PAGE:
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A Degree of Compassion

I was in my final year of my undergraduate degree when my mum was diagnosed with stage 4 NSCLC. As most people undertaking an undergraduate degree will be familiar with, a dissertation or thesis is an integral component of your degree, and it is essential that you perform well in it. It was, naturally, very difficult for me to focus on both writing up my dissertation and caring for my mum simultaneously. Some of the lecturers on my course were sympathetic and compassionate when dealing with my situation. However, I had one lecturer in particular who was not so understanding.

I was very upfront with my ongoing situation with the superiors on my degree, so that any dip in performance or request for extension did not come as a shock. However, this did not work in my favour. I requested a couple of extra days to write up a draft for my dissertation, as I had been at the hospital with my mum and had not had time to write anything. I was told I had to submit what I had, but no matter how much I pleaded for even one more day, I was told to submit a draft. I remember writing some gibberish and handing it in, only to be told how awful my work was.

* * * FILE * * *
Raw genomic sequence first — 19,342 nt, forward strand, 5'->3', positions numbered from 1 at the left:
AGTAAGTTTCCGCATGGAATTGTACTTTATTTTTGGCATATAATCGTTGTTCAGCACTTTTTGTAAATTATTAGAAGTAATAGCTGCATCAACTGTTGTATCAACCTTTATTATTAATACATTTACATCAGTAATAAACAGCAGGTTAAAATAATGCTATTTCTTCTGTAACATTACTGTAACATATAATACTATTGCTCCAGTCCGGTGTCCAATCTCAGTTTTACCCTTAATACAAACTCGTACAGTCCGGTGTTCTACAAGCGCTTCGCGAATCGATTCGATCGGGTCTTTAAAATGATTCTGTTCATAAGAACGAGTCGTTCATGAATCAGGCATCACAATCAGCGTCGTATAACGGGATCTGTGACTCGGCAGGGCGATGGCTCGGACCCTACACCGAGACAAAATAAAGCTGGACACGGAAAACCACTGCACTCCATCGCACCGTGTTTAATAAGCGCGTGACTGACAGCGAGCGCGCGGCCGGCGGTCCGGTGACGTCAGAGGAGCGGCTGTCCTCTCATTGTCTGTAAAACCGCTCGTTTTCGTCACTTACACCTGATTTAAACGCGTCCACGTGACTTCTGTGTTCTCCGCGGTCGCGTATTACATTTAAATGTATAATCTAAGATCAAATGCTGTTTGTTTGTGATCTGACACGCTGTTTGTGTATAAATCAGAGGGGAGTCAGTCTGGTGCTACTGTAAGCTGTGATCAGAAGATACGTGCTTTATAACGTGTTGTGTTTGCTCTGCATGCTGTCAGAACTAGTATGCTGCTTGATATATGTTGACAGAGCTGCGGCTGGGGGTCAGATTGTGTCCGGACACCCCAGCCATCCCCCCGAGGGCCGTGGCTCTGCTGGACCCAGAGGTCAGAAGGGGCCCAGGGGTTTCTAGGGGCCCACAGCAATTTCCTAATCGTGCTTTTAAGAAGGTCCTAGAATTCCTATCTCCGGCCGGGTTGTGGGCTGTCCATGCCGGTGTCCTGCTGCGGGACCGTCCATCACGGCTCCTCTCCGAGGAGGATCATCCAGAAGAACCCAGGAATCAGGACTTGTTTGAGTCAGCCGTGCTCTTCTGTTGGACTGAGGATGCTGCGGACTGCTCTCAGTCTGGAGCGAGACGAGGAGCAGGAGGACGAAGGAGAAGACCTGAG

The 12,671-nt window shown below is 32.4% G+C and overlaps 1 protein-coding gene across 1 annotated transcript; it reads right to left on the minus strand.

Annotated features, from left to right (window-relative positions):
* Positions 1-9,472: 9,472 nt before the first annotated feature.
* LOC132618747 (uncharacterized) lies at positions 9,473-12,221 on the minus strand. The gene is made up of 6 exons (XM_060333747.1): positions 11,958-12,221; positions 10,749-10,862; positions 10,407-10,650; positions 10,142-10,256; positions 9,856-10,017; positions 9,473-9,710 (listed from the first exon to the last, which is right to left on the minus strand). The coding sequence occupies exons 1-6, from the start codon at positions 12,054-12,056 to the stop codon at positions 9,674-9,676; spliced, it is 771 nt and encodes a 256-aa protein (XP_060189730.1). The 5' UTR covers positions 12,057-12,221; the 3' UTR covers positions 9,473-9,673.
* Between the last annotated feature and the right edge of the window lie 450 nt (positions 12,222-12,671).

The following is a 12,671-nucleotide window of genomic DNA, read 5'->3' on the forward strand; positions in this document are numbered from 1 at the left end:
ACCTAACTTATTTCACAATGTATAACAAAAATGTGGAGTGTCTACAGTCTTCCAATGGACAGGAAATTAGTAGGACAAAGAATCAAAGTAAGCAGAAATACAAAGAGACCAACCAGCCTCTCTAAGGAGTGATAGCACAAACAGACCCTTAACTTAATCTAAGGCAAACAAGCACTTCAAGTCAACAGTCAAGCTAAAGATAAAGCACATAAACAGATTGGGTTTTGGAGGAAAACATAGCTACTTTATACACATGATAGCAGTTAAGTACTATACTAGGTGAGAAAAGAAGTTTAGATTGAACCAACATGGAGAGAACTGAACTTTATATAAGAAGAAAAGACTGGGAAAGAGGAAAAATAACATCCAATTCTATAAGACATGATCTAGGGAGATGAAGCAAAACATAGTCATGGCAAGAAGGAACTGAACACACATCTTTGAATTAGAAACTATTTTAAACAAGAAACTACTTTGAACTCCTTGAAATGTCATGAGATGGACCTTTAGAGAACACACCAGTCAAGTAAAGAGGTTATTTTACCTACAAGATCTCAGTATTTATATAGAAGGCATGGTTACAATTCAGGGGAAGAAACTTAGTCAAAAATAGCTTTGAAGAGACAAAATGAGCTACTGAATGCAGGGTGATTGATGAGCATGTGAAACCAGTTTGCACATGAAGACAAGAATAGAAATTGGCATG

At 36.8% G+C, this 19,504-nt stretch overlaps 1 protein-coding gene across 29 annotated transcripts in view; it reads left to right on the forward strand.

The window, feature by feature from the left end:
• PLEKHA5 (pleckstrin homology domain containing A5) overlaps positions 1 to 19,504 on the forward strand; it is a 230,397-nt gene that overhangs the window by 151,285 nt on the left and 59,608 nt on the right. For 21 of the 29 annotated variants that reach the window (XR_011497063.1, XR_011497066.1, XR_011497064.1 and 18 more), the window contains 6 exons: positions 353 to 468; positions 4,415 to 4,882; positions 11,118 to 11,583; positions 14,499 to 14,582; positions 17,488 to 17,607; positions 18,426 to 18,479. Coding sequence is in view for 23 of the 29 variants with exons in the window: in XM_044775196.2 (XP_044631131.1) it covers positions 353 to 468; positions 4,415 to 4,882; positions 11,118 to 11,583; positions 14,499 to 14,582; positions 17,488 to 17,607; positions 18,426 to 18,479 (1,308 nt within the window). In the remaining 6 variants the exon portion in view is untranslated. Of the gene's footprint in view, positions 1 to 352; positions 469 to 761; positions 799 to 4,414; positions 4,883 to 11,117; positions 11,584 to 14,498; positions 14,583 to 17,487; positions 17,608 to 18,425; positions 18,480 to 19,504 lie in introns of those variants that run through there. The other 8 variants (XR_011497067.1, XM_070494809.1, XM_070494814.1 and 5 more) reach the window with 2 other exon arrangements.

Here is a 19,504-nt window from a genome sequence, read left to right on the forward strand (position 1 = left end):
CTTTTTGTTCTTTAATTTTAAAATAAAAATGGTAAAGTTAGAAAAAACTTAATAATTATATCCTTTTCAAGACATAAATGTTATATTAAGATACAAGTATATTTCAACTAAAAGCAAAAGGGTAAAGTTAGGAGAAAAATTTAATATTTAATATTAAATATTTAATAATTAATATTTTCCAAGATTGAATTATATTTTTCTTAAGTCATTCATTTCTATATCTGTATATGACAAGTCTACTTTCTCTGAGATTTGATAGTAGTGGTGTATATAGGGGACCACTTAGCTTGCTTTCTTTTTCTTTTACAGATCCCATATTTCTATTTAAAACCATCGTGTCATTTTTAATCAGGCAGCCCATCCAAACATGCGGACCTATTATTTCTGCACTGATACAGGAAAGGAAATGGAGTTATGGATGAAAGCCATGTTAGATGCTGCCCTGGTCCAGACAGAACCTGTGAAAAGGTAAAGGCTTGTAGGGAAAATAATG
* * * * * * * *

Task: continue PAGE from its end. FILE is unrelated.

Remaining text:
When I received such feedback, I explained again the situation I was in. The fact was, I was not trying to make excuses. I am not work-shy, and nobody who is trying to explain their situation is being lazy. But what was I told when I explained my situation? I was told that “we all have problems to deal with”.

That just broke me.

Who in their right mind would actually be using cancer as an excuse to not hand in a piece of work? I was just trying to explain the difficulties that I was facing and that I was struggling. Schools, universities & workplaces should be more empathetic and more understanding of the personal circumstances of those attending their establishments. It is not surprising that people struggle to talk about the issues they face when these are the sorts of responses received.

But we need to talk about it more. The more we are open about our difficulties, the more we can begin to educate other people about the correct way to deal with situations and the importance of being sympathetic and kind to everyone.

It has not been all bad for me, though. During my postgraduate degree, my lecturers were more sympathetic and empathetic when I informed them of my mum’s passing, and gave me the opportunity to interrupt my studies and return the following year after having time to grieve. They were also sympathetic about me not attending university events or meetings during difficult moments, such as my mum’s death anniversary or birthday. And this is the way it should be. Nobody should have to struggle with their issues.

It is important for us to normalise open discussion about all problems, whether they are physical, emotional or financial. And it is important for us to remember to be kind, you never know what is going on in someone’s personal life, and what you say can have a huge impact on their well-being.

Author: thisisthelifeofzen

Just a 23 year old who hopes to successfully share her thoughts on everything grief related - and maybe other topics too, one day

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